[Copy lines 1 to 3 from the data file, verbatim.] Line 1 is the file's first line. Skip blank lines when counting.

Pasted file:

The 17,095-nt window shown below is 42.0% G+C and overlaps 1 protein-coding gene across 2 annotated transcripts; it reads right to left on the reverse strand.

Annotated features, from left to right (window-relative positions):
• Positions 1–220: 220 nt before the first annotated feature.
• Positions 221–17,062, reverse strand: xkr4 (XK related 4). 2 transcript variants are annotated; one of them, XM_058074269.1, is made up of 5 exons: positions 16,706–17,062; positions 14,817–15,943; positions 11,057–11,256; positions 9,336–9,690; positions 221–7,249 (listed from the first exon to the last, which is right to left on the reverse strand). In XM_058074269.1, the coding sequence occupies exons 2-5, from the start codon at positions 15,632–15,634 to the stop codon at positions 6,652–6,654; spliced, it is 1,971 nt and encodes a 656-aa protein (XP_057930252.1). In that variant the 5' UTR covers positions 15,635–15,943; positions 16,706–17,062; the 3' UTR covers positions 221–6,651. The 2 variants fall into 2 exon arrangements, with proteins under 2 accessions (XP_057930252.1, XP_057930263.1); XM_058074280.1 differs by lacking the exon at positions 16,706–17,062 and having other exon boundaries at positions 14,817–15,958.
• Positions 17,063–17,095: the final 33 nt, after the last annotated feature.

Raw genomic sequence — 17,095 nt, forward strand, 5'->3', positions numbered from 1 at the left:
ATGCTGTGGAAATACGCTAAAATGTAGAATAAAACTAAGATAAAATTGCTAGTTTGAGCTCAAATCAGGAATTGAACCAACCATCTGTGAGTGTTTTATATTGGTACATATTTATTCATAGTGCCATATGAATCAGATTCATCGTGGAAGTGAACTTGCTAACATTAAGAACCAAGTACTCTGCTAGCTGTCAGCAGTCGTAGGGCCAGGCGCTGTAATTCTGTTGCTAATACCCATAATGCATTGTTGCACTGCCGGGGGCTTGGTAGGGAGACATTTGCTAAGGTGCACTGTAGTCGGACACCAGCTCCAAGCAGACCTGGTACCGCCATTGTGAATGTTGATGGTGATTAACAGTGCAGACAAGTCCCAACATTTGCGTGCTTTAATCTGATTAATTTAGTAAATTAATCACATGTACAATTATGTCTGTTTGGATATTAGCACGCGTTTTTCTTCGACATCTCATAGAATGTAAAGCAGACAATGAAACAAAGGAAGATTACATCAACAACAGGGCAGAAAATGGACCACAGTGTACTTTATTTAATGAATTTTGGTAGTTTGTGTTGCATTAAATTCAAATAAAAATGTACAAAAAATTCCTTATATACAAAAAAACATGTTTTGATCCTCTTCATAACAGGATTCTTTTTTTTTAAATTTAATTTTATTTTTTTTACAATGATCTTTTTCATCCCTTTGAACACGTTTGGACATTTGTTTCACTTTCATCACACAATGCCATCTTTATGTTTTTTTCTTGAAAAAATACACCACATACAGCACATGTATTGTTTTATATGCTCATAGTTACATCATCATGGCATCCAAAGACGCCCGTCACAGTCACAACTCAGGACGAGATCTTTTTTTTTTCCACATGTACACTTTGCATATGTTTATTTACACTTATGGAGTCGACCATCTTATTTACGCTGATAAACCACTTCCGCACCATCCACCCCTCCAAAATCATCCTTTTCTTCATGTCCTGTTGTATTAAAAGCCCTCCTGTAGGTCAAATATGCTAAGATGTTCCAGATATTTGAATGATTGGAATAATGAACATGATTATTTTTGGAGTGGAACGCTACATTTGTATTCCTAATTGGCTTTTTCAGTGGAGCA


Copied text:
The 17,095-nt window shown below is 42.0% G+C and overlaps 1 protein-coding gene across 2 annotated transcripts; it reads right to left on the reverse strand.

Annotated features, from left to right (window-relative positions):
• Positions 1–220: 220 nt before the first annotated feature.